Card of the Day - 2023-04-17

player famous beauties
John Player [tobacco : UK] "Famous Beauties" - large - home issue (September 1937) 11/25 - P644-198 : P72-95 : P/86A (RB.17/86A)

The link to Kings Lynn here was towards the top of the reverse, for Captain John Smith, the English settler that she pleaded to save is often said to have been born in that town, but he was actually born at Heacham and moved to Kings Lynn to apprentice as soon as he was of age.

He returned home and wrote his story, more than once. In the first version she does not appear at all, and by the later versions she was in love with him.  There seems a bit of doubt to the truth of the story, for, as it says on the card, she was just twelve years old when she defended him and spared his life. And he was in his late twenties. The oddest thing is that perhaps she did love him, or things about him, for when she was eighteen, in 1614,  she married a fellow Heacham resident, also called John, but John Rolfe, and he was also older - eleven years her senior. He had also been married for two years, though his wife and child had died four years earlier in Bermuda. The marriage must have been partially successful, for they had a son Thomas. In 1616 they all travelled to England. However whilst they were waiting to sail back the following year Pocahontas, who had taken an English name of Rebecca, sickened and died. Her son was also sick, so only John Rolfe sailed home. Though he did appoint a guardian to look after the child if he survived. John Rolfe never saw his son again. He reached home and remarried a few years later, and they had a daughter. In 1622 John Rolfe died, or was killed. Nobody really knows.  

Thomas did get to America but only when he was older. He married whilst out there and had a daughter. She died some years later in childbirth. Nobody seems to know where Thomas went then. 

This set was only issued in the large format. It first appears in our John Player Reference Book (RB.17) where it is described as :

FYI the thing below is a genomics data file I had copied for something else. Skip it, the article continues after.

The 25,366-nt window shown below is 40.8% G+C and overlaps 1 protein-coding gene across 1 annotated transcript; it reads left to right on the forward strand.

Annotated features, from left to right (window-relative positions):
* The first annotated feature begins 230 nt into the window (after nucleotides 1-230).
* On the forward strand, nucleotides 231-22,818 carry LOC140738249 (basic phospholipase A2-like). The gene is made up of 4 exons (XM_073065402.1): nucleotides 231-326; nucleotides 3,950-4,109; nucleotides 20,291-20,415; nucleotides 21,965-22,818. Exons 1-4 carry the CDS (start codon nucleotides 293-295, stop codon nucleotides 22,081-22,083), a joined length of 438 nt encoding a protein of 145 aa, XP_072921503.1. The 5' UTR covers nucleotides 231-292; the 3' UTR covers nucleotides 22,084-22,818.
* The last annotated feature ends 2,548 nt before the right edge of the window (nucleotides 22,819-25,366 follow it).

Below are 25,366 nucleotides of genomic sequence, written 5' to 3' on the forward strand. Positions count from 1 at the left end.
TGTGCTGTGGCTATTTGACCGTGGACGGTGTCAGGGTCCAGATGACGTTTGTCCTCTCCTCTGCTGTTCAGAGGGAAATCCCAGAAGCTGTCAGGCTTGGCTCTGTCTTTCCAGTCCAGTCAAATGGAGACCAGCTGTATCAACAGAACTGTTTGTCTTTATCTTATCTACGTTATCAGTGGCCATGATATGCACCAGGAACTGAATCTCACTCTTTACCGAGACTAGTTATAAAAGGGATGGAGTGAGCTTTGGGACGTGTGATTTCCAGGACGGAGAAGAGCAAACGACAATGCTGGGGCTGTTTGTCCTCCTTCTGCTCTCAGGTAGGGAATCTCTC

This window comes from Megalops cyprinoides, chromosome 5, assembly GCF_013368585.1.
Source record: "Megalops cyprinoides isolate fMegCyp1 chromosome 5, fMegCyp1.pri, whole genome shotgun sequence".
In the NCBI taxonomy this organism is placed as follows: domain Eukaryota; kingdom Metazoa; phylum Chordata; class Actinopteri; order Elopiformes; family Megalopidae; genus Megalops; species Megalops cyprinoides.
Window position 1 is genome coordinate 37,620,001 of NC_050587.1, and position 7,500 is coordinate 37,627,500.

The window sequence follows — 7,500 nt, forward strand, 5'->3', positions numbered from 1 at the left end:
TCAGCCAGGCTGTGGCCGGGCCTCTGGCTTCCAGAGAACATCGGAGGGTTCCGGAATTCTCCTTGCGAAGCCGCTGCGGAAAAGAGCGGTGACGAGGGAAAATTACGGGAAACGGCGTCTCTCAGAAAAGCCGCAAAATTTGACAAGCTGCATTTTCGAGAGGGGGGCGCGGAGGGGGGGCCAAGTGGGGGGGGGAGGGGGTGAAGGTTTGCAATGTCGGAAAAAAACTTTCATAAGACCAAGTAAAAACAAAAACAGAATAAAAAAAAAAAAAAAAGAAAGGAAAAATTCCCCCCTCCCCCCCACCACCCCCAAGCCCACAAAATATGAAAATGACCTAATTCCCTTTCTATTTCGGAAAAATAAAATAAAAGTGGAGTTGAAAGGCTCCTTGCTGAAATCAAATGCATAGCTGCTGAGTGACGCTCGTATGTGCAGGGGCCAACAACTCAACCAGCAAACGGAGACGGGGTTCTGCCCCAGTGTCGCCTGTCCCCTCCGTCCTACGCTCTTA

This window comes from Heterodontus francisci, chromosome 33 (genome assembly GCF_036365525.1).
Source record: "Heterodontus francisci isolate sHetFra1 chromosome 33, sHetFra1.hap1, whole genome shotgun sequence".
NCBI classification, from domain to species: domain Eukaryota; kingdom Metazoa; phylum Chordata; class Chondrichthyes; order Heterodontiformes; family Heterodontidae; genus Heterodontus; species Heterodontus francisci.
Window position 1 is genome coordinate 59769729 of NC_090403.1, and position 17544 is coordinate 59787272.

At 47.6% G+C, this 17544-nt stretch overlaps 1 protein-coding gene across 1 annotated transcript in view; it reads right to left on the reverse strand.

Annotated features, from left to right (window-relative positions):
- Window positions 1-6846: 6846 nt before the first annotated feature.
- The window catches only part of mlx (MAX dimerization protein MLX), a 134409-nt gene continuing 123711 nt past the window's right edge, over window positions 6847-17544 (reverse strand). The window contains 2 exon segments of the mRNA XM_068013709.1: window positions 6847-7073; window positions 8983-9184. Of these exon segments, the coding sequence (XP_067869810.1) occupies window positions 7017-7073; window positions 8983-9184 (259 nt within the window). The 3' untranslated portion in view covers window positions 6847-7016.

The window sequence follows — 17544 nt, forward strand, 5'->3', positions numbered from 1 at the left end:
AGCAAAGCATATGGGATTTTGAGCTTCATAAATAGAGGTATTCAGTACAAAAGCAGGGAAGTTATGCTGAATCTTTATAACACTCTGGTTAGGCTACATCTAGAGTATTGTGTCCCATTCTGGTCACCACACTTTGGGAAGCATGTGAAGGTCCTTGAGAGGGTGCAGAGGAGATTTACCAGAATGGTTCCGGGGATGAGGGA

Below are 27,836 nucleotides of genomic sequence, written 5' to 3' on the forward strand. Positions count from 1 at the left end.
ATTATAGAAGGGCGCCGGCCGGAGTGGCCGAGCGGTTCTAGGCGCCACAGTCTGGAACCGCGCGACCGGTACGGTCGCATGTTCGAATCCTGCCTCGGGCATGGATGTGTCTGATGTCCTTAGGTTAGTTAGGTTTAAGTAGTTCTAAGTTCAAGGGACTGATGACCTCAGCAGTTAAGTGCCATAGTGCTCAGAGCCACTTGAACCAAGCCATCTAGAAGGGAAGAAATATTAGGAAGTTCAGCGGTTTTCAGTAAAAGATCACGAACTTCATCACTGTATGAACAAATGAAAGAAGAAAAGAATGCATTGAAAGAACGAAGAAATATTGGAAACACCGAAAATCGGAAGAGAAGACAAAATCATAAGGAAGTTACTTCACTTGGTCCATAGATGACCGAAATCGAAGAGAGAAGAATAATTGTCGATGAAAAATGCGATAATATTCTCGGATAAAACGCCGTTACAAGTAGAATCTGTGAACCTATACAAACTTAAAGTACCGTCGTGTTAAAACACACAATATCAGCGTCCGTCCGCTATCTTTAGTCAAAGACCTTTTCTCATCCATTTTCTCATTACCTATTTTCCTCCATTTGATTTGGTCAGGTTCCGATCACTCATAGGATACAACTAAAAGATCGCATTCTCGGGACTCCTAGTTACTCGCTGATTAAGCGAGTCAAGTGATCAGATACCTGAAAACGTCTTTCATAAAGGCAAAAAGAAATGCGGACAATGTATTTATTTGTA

Large cards from drawings by A. K. MacDonald. Fronts in colour. Backs grey with descriptive text. Issued September 1937. 
A) Home issue with I.T.C. Clause
B) Channel Islands issue without I.T.C. Clause

This is shortened by the time of our original World Tobacco Issues Index, to simply "Lg. Nd. (25) see RB.17/86A" - and for our updated version still more, to just "Lg. Nd. (25)". 

Tracking down our artist is proving a quest. The British Museum even admits that details are unknown, has no date of death, and seems to only know that they "Designed cigarette-cards for John Player and Sons".

However a bit of a hunt has turned up a bit more. We now know he was called Alistair K MacDonald, and he was born in 1880 in Buenos Aires. He then relocated to the Isle of Skye and regarded himself as a Scottish artist. You are most likely to find his works as book illustrations and magazine covers, for he mainly worked on a smaller scale.

In the 1920s he somehow became involved with Cunard, and they commissioned him to produce a range of original works for on board items, and stationery, including dinner menus. 

He was most fond of depicting beautiful ethereal ladies, often clad in the thinnest gossamer, in a kind of adult fairy tale style. Indeed one of his most famous series of illustrations was for a series of stories in the Strand magazine, later published as a book by Anthony Armstrong, called "The Naughty Princess" and published in 1945. He spoke of them as being "a wee bit saucy", which is rather fun, and shows his Scottishness. Another favourite item was a drawing for a magazine entitled "Nothing to Wear" . This page also contains links to some of his other artwork, dare I say, at the bottom...

He died in 1948.